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An Encounter With Wild Life & Nature At The Dallas Zoo

Wild Life At The Dallas Zoo

The Dallas Zoo is located at 650 South R. L. Thorton Freeway. It only three miles from downtown Dallas and the Kay Bailey Hutchinson Convention Center. It is a major tourist attraction. It saw over a million visitors in 2015.

The Dallas Zoo covers 106 acres. This makes it the largest zoological park in Texas. It was established in 1888, though it was originally in City Park before moving to Fair Park a century ago. That makes the Dallas Zoo the oldest one in Texas. It is managed by the Dallas Zoological Society or DZS. The DZS was established in 1955. This nonprofit supported the zoo, though it became profitable by the 1960s.

A Dallas Area Rapid Transit or DART station opened in 1996. That was on the first phase of the Red Line. In 1997, a chimpanzee exhibit opened. In 1999, it opened a tiger habitat.

In 2010, the Giants of the Savanna exhibit opened. This exhibit contains elephants, cheetahs, warthogs, African lions and a giraffe herd. It was one of the first in the world to include several large species to recreate the African savanna. You can go on a one mile monorail ride called the Wilds of Africa Safari Adventure around the exhibit. The exhibit received an award from the Association of Zoos and Aquariums in 2011. The Wilds of Africa section is so large that the Zoo is split into two major regions, the “Zoo North” and “Wilds of Africa”. A thirty million dollar bond package funded the exhibit.

Zoo North is the original part of the zoo. The two areas are connected by a tunnel that goes underneath Clarendon Drive. The Zoo North area includes the petting zoo and Discovery House. And there is a large animatronic dinosaur exhibit. That opened in 2015.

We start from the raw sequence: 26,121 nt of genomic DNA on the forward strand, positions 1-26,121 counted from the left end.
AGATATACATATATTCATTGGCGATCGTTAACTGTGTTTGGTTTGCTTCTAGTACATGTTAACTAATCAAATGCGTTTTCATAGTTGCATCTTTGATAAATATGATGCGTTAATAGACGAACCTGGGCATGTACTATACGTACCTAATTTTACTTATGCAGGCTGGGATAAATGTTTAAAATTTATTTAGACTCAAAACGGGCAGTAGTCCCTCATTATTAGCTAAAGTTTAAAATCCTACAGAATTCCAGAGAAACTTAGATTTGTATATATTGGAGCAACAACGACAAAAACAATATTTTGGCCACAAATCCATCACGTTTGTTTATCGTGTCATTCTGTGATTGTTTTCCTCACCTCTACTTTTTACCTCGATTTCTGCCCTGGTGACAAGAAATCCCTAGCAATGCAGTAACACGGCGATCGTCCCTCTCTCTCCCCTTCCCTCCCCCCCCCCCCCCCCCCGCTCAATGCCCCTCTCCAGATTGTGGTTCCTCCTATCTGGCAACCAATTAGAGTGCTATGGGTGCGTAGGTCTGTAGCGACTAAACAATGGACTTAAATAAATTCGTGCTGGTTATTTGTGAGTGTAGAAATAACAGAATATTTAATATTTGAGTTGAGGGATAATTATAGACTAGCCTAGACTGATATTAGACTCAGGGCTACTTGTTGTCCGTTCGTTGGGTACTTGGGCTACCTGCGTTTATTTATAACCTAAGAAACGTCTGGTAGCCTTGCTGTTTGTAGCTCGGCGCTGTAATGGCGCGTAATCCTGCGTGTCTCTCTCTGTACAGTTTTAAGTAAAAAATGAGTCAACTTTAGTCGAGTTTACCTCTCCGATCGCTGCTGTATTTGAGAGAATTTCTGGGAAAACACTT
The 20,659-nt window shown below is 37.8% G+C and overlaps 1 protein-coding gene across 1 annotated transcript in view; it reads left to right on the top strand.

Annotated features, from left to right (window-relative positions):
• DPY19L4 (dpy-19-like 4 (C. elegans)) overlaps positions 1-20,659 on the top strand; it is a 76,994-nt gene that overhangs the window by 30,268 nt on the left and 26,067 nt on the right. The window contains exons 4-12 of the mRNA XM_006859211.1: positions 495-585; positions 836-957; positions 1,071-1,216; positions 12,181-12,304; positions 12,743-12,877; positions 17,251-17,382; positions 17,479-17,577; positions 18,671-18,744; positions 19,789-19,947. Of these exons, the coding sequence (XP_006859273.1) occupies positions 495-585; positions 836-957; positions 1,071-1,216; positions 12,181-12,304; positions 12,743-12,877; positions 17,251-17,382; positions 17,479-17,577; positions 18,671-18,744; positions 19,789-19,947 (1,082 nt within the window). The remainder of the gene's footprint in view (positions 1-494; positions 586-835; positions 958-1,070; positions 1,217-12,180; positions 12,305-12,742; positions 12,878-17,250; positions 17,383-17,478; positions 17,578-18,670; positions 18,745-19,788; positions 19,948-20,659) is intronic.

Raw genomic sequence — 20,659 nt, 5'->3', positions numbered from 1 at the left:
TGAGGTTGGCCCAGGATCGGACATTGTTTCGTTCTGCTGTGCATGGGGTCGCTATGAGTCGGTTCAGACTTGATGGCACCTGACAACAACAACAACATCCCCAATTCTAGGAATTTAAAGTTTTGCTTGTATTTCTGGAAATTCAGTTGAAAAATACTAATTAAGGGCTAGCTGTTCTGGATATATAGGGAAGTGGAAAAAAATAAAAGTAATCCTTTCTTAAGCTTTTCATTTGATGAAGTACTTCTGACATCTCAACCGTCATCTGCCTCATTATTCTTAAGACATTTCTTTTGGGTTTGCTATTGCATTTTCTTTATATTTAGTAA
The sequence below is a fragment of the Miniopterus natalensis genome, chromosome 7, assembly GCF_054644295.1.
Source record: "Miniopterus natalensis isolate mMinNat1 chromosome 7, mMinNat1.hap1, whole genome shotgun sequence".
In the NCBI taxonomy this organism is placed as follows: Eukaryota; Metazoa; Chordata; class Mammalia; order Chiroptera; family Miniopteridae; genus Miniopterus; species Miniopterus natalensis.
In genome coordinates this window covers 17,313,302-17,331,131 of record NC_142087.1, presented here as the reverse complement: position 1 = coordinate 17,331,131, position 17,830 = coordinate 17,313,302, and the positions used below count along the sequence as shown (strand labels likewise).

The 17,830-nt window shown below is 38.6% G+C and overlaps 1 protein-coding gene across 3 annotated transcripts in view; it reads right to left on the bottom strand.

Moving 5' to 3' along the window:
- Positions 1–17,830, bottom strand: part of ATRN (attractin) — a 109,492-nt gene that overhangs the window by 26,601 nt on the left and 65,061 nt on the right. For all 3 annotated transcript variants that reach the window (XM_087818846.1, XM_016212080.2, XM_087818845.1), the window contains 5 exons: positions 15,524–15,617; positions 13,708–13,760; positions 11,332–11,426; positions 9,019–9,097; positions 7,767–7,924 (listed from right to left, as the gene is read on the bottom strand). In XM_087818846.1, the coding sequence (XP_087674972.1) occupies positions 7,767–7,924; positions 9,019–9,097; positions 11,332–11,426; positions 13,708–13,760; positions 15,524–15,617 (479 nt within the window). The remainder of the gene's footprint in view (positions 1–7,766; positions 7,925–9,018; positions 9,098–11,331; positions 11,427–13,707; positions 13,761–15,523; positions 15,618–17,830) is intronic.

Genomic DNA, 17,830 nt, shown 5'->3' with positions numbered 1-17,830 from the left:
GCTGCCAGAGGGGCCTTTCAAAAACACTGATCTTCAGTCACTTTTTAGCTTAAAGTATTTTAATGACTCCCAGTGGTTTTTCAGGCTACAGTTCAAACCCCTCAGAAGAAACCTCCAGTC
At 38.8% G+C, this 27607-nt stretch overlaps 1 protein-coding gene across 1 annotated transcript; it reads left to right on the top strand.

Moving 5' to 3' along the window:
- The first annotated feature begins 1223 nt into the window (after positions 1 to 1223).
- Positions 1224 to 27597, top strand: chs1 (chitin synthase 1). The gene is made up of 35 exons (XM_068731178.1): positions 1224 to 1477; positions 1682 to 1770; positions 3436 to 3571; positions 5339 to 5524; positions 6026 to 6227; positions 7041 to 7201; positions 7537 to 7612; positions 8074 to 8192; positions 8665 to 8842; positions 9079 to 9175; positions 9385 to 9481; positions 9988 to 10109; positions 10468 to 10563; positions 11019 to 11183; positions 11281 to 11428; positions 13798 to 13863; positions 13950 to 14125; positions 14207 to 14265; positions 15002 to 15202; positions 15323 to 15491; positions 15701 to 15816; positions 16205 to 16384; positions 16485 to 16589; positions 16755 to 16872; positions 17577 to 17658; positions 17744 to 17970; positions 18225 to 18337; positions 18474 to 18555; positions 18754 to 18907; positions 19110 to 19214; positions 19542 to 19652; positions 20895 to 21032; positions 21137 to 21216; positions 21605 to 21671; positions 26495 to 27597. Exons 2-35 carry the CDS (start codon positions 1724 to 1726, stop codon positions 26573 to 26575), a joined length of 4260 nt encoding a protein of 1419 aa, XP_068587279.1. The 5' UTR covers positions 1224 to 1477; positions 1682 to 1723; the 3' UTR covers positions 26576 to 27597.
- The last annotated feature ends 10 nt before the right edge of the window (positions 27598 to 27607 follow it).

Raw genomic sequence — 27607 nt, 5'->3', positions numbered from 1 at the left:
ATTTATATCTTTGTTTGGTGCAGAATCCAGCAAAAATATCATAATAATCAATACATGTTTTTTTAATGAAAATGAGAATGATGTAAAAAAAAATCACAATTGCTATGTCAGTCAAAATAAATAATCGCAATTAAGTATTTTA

Today, the Dallas Zoo is home to more than 400 species. The Dallas Zoo participates in more than forty Species Survival Plans. For example, it is seeking to breed and protect African elephants, African penguins, African wild dogs, black rhinos, chimpanzees and golden lion tamarin monkeys. The Dallas Zoo has partnered with the Okapi Conservation – Epulu Research Station, the Bushmeat Crisis Task Force, and Chimp Haven.

The Dallas Zoo hosts regular conservation events and fundraisers. The Running for Rhinos marathon raises money to protect wild rhinos. The Safari Nights zoo concert season raises money for the zoo. They have Dollar Days in July and November to bring in the public. The Dallas Zoo is part of several city-wide recreational pass programs. For example, the Teen All-Access Pass allows teenagers to visit the Dallas Zoo, Dallas Arboretum, Dallas Museum of Art, and Shakespeare Dallas along with other cultural venues. With a Dallas City PASS, you’ll save up to forty percent on tickets.

The Dallas zoo is served by three bus lines and isn’t far from the DART red line. If you are driving to the zoo, you can take the I-35 East frontage road. It is on the frontage road between Marsalis Avenue and Ewing Avenue. If you’re coming south on I-35, at the Ewing Avenue stoplight, take the U-turn to reach the northbound frontage road and the Dallas Zoo entrance. If you’re headed north on I-35, take the Marsalis Avenue / Ewing Avenue exit. It is just before the Beckley Avenue overpass.

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